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A long-running rumor resurfaced today, once again fueling speculation that Sony plans to lock out used games on the PlayStation 3. But this time, the report came from no less reputable a source than the Los Angeles Times.
In the story, headlined Furor Over Sony Patent (registration required), the Times reminded readers that Sony has patented a technology that can "lock" a disc to a single disc player - say, a PlayStation 3 console - and prevent them from ever being played on a different one. That's old news, but it's the fuel firing the persistent rumor that Sony is going to nuke the sale of used games, a business which obviously costs publishers money, but which accounts for a huge portion of many game sellers' revenue.
Sony has repeatedly dismissed the idea as "rumors and speculation" and indeed, the language of the patent itself seems to consider the technology as more of an anti-piracy measure than a "screw you" to the game resellers of the world. Even so, it wouldn't be the first time Sony has tried to nail down its copyrighted media. As the Times article points out, the company came under fire earlier this year when some of its music CDs quietly installed copy-protection software on listeners' PCs without permission or warning - something for which the company later apologized.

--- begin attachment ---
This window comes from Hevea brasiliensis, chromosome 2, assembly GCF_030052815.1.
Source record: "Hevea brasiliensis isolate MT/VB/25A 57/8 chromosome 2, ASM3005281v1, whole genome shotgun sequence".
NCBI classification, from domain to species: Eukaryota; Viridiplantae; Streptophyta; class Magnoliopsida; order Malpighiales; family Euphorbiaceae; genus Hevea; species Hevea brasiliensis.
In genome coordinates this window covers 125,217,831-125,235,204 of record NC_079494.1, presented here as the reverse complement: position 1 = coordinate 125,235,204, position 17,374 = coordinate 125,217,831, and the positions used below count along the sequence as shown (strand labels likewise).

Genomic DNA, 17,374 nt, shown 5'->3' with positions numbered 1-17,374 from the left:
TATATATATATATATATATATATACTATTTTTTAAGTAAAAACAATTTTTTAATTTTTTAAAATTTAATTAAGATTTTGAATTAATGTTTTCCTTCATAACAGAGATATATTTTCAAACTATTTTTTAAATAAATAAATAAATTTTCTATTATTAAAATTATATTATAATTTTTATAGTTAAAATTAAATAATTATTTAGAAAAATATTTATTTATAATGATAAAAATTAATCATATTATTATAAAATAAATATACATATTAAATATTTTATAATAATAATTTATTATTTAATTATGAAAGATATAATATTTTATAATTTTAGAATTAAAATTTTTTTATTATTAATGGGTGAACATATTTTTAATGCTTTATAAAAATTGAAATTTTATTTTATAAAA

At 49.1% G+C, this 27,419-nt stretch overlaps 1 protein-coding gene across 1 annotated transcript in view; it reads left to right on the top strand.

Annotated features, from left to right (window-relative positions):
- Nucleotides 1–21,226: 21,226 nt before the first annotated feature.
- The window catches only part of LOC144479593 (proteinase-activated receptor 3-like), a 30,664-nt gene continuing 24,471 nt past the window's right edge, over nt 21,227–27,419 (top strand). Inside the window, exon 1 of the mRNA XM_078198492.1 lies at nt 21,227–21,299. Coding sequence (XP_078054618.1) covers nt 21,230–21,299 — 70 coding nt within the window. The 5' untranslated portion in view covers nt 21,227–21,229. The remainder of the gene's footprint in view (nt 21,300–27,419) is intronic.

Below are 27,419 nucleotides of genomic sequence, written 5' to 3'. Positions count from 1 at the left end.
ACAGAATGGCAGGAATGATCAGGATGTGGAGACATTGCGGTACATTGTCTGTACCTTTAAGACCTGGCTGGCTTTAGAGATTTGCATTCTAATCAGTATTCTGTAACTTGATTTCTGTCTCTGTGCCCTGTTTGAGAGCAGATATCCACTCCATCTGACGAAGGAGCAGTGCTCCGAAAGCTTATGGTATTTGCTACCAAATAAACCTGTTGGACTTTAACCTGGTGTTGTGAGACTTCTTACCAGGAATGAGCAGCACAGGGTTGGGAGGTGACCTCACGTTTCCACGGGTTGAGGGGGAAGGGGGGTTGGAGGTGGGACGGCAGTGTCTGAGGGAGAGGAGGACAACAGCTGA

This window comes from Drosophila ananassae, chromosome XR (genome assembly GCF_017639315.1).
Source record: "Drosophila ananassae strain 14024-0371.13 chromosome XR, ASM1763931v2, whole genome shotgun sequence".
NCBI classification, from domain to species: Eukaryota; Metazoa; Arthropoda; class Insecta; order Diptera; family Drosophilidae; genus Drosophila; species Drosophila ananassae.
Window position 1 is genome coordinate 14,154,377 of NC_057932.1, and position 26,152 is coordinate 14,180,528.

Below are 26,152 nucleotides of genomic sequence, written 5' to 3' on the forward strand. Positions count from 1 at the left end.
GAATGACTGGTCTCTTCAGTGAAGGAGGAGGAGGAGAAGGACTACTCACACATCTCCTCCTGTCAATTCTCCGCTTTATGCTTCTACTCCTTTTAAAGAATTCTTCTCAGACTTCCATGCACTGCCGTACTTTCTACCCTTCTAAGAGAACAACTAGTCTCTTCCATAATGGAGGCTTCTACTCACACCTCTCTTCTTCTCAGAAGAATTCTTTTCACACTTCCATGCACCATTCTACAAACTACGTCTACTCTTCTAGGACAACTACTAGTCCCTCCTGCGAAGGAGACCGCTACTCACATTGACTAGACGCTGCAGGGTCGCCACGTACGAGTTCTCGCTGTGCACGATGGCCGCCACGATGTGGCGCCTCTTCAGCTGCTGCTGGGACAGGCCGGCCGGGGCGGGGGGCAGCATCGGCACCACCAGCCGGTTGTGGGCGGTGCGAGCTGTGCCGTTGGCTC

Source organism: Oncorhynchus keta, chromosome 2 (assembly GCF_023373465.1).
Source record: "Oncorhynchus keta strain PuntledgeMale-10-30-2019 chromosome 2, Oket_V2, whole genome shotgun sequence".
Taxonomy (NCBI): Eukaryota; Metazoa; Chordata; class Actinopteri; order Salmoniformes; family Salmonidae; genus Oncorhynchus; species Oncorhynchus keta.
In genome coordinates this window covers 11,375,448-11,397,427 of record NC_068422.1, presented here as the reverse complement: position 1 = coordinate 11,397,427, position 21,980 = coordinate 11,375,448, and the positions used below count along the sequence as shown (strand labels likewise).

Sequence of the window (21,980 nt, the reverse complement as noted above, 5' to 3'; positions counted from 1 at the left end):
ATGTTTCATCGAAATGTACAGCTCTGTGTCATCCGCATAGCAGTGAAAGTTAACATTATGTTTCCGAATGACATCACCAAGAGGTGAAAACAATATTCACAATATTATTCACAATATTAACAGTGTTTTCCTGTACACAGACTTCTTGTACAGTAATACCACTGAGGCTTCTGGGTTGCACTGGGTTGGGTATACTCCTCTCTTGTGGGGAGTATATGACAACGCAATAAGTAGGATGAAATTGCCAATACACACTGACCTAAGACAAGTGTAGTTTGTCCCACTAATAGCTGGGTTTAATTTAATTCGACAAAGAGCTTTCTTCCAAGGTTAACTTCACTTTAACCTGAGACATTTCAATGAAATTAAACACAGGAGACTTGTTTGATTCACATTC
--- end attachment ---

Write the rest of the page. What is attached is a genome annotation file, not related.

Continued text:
The Times also spoke with several analysts, most of whom reacted negatively to the idea that Sony would make such a move, sure to aggravate consumers. One said that such actions would give Sony "a black eye" with consumers, while another said that used-games sales were instrumental to the growth and continued health of the industry (just as used car sales bolster the auto industry). One anonymous source even said locking out used games would be "suicide" for Sony.
Initial reactions aside, some analysts said that the technology could indeed be used to deter piracy, while others speculated it might only be used to "lock" music or movie downloads. Still others were slower to dismiss the rumor, pointing out that, while destructive to the retail chains that sell used games, the new technology would be beneficial to publishers, who don't make money from sales of used games.
In any case, we at GamesRadar are still skeptical that Sony would actually pull such a boneheaded move. The company has, after all, been sitting on this patent since 2000, and there isn't any clear indication that Sony is seriously considering the technology for the PS3. That's to say nothing of the inevitable uproar from gamers, whose goodwill toward the PS3 has already been strained by its $500-$600 price tag.
Of course, we won't know for sure until November, but we're not holding our collective breath. Then again, we never thought Sony would dump rumble controllers either, so it's obviously possible to underestimate the hubris of a powerhouse corporation.
July 10, 2006